Wadi al-Natrun is a depression in the desert named after several names, the first of which was “Sakht Hamat” which means “salt field” due to the abundance of natron salt in it. It was also called “Mount al-Natrun.” In addition, it was known in the fourth century AD as “Wilderness of Shehit,” a Coptic name meaning “the balance of hearts” because it is a place of worship, asceticism, and life reform. This name has a story narrated in the book of the virtues by St. Macarius, which was verified by the scholar Amelino: It was said on the authority of Abu Makar that the Lord of Glory sent him the cherubim, and when he came to him, he put his hand on his heart as if he was weighing or measuring it, so Abu Makar said to him, “What is this?” The cherubim answered him, “I measure and weigh your heart.”
One of the names by which this place was also called is “Al-Askeet”, meaning the hermit, or the hermits, sometimes affiliated with its founder (Askeet Macarius), and it was also known as “Wadi Habib”, which is the name of a man who was there. It was called as well “Al-Hokaria” and currently it is known as “Wadi al-Natrun”.
Wadi El-Natrun is one of the places blessed by the Holy Family during its presence in Egypt. St. Macarius the Great began his ascetic life there, founding the first monastic group in this region. Palladius tells us that St. Macarius the Great went to the desert at the age of thirty, lived there for sixty years and departed in the year (390 AD).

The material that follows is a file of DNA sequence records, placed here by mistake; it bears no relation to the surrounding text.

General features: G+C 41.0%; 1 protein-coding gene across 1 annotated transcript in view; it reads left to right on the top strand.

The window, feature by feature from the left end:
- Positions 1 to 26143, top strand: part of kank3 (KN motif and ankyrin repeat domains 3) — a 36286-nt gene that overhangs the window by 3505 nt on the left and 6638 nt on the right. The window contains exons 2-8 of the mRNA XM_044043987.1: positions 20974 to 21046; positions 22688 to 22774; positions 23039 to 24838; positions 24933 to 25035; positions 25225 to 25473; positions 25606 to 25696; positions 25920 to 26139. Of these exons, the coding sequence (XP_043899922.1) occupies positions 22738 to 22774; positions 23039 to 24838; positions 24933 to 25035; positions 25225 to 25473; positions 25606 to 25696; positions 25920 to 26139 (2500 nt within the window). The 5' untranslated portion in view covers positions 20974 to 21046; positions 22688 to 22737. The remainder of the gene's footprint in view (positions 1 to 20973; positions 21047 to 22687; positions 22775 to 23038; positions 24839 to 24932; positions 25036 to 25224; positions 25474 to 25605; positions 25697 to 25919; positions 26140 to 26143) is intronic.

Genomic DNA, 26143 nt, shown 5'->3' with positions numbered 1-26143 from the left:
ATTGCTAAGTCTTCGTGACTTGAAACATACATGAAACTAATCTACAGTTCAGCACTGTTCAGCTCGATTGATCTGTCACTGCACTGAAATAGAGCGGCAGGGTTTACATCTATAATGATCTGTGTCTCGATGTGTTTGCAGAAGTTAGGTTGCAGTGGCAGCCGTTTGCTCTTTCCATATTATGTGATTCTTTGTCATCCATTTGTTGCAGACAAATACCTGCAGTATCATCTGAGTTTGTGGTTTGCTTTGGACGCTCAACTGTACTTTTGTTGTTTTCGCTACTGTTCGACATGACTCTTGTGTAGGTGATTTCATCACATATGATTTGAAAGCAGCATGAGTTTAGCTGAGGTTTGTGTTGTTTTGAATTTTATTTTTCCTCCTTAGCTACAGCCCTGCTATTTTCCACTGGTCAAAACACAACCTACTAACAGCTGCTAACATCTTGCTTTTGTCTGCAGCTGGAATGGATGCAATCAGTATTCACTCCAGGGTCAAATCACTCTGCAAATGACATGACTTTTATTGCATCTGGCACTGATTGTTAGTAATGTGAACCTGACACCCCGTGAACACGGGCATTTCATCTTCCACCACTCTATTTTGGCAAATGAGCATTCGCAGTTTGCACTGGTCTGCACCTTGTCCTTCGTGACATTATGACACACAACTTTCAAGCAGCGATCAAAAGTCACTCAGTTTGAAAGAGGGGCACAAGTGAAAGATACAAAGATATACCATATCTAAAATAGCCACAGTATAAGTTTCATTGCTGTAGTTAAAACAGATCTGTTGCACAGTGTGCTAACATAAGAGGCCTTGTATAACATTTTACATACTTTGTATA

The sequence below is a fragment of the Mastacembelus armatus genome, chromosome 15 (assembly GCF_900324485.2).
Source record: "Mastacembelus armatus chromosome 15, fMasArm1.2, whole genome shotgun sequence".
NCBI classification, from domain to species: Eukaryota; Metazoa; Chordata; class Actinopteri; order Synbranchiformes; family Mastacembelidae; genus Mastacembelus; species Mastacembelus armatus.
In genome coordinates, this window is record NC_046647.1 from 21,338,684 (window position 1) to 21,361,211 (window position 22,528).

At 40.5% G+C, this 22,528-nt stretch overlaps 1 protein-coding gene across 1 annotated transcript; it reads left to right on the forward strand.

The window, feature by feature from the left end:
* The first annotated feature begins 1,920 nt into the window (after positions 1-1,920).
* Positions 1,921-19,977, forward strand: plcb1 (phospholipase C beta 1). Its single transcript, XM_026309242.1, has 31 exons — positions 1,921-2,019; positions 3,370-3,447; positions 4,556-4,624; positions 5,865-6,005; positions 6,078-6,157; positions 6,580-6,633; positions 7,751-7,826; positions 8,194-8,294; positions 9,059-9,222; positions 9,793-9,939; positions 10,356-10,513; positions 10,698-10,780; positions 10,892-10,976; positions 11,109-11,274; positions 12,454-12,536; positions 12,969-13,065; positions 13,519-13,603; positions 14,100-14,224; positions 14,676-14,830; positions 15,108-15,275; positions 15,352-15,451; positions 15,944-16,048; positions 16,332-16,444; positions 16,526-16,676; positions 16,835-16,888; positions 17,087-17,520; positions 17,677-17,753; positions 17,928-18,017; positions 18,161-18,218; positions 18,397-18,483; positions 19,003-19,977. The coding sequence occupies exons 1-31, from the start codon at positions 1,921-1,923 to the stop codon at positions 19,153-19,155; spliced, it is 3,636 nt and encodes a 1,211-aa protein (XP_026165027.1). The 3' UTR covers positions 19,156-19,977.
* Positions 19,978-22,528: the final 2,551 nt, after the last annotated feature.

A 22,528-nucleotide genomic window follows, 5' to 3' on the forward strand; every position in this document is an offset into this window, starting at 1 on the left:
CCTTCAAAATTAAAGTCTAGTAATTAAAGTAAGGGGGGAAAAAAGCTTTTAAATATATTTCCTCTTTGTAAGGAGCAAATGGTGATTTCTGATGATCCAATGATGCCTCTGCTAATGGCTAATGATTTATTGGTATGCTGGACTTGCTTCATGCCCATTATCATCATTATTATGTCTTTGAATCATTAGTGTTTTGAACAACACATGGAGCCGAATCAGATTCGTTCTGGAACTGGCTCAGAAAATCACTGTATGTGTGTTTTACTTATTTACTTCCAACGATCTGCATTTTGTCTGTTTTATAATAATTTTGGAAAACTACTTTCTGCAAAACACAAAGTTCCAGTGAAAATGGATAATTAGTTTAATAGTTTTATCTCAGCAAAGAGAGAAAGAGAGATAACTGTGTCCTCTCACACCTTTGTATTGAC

During his presence, they gathered around him all those who wanted a life of solitude, asceticism and prayer until it was said about this place in the year 356 AD that it was inhabited by so many monks to the extent that the hermits and lovers of solitude considered it crowded.
From this monastic community four monastic societies descended, as St. Macarius founded the Baramous Monastery in the memorial of Saints Maximus and Domadeus, and then founded another monastery after his name, which is now known as the Abu Makar Monastery. At the same time, St. John the Short established a monastery in his name, but this monastery was completely demolished in the seventeenth century due to a termite attack on it. Also, Anba Bishoy founded a monastery after his name, which is the monastery of Anba Bishoy now. Thus, these four monasteries were founded simultaneously, in the fourth century, during the life of St. Macarius the Great.
Among the most famous saints of that period, who were discipled by Saint Macarius the Great, are Saints Maximus and Domadeus, sons of the Roman king Valentinus (364-375 AD), Saint Isidore, the priest of Al-Qalali, and the strong and repentant Saint Anba Musa the Black who came to “Al-Askeet” to seek salvation for himself, and the Saint Anba Arsany, a teacher of the children of the kings of Rome, and the Saint Anba Befnotius, the father of “Shehit”, and many others who left their families and embraced a life of loneliness.
Many foreign travelers and fathers of the Western Church visited this region to learn about the monastic life and take the blessing of its inhabitants. Then, they returned to their country, bringing with them what they could of its heritage, writing huge books about it, and establishing the Western monastic systems on its model.
Among the most famous of those who visited the region at that time were “Palladios”, author of the “Paradise of Monks”, Saint Basil, Bishop of Caesarea, Saint Jerome, the historian Rufinos, and Saint John Cassian, as well as many women who came to witness the Egyptian hermits and endured the burden and hardships of traveling such as Saint Melania the Spanish, and Saint Paula, the Italian who accompanied Saint Jerome, as well as that famous princess in the story of Saint Arsanius. This is unlike many other nationalities who came to live in this wilderness to live a life of asceticism like the Egyptians.